Judging by the success of the Fire Emblem series, there’s a healthy appetite for more tactical RPGs. So it was only a matter of time before Square Enix dipped back into the genre, and if you’ll forgive its terrible title, then Triangle Strategy is a worthy retro-inspired spiritual successor to the likes of Final Fantasy Tactics that takes a modern approach with deep narrative choices.
Four years since the release of the equally hilarious-named Octopath Traveler, it’s only the second game to make use of Square Enix’s patented HD-2D art style, as classical 16-bit-style pixel art combines with modern lighting, particle and water effects that’s just a delight to behold. While we’ll be getting more of this aesthetic in 2022, including Dragon Quest 3 HD-2D Remake and Live A Live, Triangle Strategy feels uniquely suited to it as an isometric 3D game with a fully rotatable camera, harking back to a transitional period when Japanese developers continued using 2D sprites while adapting to 3D environments, such as Square Enix’s own Xenogears and, of course, Final Fantasy Tactics.
While there’s charm to the pixel art, an overall earthy palette also makes this a more grounded affair. Sure, there may be magic spells and an elegant narrator, but Triangle Strategy feels less inspired by JRPG tropes than it is by Game Of Thrones. Not that you should expect sex and violence in a PEGI-12 game (that said, marking character deaths with their sprites collapsed in a pool of blood leaves an impact) but the world-building is layered with a rich intricate web of history and politics between the game’s three nations – the feudal kingdom of Glenbrook, the industrious classless duchy of Aesfrost, and the theocratic state of Hyzante – where you’re even privy to finding out individual character motivations beyond your protagonist’s perspective.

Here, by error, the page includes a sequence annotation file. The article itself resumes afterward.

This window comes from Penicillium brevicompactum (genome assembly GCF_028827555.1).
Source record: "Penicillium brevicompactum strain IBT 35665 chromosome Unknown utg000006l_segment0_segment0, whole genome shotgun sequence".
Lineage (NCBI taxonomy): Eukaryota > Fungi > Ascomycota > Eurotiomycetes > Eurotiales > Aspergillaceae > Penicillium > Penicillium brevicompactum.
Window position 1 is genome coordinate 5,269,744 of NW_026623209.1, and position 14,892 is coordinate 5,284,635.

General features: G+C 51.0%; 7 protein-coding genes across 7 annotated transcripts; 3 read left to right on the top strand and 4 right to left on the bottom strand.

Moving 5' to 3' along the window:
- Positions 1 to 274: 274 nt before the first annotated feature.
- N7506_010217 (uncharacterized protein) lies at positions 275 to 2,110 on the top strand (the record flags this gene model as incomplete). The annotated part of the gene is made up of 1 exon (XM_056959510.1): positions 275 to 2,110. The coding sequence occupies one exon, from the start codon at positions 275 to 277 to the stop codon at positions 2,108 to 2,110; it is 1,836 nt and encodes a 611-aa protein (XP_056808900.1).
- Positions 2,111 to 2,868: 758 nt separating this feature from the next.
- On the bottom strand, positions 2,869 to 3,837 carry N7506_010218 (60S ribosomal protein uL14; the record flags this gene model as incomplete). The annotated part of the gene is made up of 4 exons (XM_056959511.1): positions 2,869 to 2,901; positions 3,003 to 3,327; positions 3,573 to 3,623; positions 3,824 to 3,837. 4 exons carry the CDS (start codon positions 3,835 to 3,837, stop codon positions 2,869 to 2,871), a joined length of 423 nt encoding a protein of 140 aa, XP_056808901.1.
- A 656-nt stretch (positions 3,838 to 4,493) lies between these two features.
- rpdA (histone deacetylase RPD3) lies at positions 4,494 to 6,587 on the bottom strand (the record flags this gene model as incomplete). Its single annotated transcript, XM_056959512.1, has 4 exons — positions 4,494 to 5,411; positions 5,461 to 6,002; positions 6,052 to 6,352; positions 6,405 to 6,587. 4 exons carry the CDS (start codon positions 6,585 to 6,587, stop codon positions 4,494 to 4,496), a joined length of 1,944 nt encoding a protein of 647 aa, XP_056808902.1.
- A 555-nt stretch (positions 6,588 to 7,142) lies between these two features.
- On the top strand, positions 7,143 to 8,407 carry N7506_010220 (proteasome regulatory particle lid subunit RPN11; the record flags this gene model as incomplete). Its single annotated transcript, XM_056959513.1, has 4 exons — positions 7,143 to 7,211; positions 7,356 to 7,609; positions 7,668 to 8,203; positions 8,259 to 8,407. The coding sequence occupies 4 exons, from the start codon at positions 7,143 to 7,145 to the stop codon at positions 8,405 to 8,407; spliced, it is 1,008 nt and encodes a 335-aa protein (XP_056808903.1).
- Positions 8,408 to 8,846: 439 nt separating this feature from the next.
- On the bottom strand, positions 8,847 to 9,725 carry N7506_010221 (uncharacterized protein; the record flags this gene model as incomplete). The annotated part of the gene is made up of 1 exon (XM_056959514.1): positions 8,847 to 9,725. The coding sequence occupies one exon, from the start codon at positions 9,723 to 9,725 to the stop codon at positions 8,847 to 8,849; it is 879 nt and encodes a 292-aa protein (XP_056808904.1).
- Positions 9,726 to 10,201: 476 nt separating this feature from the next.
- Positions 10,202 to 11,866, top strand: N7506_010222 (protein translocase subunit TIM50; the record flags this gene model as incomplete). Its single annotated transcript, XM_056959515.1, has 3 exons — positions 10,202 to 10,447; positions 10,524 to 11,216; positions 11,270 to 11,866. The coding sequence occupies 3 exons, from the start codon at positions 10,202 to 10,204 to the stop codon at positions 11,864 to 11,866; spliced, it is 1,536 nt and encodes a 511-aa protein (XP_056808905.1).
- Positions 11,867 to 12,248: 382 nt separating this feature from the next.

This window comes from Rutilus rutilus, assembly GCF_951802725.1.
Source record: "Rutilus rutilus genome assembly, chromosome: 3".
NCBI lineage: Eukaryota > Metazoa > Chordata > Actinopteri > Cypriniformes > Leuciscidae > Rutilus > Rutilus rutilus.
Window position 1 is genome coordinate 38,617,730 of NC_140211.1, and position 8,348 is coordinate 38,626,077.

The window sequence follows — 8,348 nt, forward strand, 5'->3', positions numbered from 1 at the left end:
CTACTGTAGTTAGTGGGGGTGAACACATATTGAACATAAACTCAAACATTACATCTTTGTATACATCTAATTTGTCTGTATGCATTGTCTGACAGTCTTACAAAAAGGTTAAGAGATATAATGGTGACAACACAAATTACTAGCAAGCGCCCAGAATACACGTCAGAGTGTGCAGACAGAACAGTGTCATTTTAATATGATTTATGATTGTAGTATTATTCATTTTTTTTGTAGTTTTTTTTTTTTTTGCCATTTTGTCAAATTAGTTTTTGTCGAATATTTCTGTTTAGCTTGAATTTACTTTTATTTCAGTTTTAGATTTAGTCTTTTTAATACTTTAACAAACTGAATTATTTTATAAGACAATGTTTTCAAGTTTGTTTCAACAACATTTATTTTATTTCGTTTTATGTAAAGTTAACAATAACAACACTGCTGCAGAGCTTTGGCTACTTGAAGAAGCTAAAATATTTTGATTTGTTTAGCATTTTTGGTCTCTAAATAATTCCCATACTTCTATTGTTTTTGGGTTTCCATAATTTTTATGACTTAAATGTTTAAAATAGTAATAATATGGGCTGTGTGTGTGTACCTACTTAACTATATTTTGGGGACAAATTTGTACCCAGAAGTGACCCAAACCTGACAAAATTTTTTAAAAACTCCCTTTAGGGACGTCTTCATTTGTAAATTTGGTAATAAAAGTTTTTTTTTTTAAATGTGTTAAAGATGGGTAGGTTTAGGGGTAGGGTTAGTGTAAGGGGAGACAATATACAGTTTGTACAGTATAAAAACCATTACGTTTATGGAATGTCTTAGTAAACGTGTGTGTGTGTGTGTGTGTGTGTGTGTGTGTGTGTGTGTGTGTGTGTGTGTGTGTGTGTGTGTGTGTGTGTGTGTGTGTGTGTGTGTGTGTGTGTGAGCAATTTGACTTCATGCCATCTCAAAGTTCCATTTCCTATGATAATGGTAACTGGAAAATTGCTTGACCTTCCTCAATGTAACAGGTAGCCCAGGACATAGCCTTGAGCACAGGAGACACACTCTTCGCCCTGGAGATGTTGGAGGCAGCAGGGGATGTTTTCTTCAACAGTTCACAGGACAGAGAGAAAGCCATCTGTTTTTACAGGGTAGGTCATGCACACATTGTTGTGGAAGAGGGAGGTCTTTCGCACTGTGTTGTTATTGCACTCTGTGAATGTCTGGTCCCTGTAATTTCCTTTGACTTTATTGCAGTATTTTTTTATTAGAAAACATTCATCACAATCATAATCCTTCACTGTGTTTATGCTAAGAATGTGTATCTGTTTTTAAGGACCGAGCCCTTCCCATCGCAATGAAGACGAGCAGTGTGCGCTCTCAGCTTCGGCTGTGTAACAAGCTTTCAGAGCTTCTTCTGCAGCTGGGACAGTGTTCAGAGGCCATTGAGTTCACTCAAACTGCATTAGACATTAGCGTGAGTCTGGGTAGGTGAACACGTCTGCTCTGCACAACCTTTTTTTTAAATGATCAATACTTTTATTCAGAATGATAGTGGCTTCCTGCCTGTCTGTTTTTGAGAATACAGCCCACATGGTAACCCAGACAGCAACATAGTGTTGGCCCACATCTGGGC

After a period known as the Saltiron War ravaged the continent of Norzelia, peace came to the three nations for 30 years. However, behind the diplomacy is a truce on shaky foundations, tensions and resentments simmering beneath the surface. Caught in the midst of what threatens to engulf the realm in war once more is Serenoa, a young swordsman and future lord of Glenbrook’s House Wolffort, and the path he takes is in your hands.
The paths allude to the first part of Triangle Strategy’s title, governed by a worldview made of three convictions: morality, utility, and liberty (although you might notice the rule of three is a running theme).
Crucially, plot-pivotal decisions are decided democratically by Serenoa’s closest allies via the Scales of Conviction, although you can do some Ace Attorney-style detective work and argue your case to sway the votes in favour of your preferred outcome. But convictions also relate to a whole range of actions, including your strategies in battle and even what you do in the exploration and encampment modes in between, which result in regular notifications on the top right hand corner of the screen that “Serenoa’s convictions have been strengthened”.
Which conviction however, it doesn’t tell you. It’s strange and frustrating that such a core mechanic is kept hidden, while it’s never spelled out which conviction the BioWare-style narrative choices you’re given actually align with, though the upside is you often have very nuanced responses rather than stark binary options. Nonetheless, when this can impact the paths you take and even who joins your cause, it’s like being forced to make a choice without all the facts.
I suppose keeping it opaque allows players to go with their gut the first time instead of being too calculated to get the desired outcome. In any case, choices stay intriguing and agonising because it becomes apparent there isn’t a “correct” choice that won’t yield a concession or consequence. For instance, you can bend the knee to an invading power for the sake of protecting your own, or fight defiantly even if being outnumbered will force you to use more destructive tactics that leaves your people worse off.